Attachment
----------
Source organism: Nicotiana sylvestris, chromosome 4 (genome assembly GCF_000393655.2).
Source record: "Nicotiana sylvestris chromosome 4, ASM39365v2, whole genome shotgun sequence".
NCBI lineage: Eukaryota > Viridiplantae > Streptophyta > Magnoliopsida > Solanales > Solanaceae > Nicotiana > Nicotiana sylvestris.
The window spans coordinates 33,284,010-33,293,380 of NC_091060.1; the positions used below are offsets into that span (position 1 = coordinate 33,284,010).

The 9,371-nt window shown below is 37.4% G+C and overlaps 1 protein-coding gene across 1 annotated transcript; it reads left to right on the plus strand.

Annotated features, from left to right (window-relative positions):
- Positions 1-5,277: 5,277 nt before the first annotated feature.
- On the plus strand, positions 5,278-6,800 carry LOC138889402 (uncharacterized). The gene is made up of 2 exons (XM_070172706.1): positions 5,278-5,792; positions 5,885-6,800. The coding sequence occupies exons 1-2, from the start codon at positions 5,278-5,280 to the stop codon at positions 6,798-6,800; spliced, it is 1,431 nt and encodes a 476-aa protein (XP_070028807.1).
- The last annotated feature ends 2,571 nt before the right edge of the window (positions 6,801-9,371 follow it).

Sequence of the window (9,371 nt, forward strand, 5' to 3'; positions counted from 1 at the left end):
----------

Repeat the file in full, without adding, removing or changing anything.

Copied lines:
Source organism: Nicotiana sylvestris, chromosome 4 (genome assembly GCF_000393655.2).
Source record: "Nicotiana sylvestris chromosome 4, ASM39365v2, whole genome shotgun sequence".
NCBI lineage: Eukaryota > Viridiplantae > Streptophyta > Magnoliopsida > Solanales > Solanaceae > Nicotiana > Nicotiana sylvestris.
The window spans coordinates 33,284,010-33,293,380 of NC_091060.1; the positions used below are offsets into that span (position 1 = coordinate 33,284,010).

The 9,371-nt window shown below is 37.4% G+C and overlaps 1 protein-coding gene across 1 annotated transcript; it reads left to right on the plus strand.

Annotated features, from left to right (window-relative positions):
- Positions 1-5,277: 5,277 nt before the first annotated feature.
- On the plus strand, positions 5,278-6,800 carry LOC138889402 (uncharacterized). The gene is made up of 2 exons (XM_070172706.1): positions 5,278-5,792; positions 5,885-6,800. The coding sequence occupies exons 1-2, from the start codon at positions 5,278-5,280 to the stop codon at positions 6,798-6,800; spliced, it is 1,431 nt and encodes a 476-aa protein (XP_070028807.1).
- The last annotated feature ends 2,571 nt before the right edge of the window (positions 6,801-9,371 follow it).

Sequence of the window (9,371 nt, forward strand, 5' to 3'; positions counted from 1 at the left end):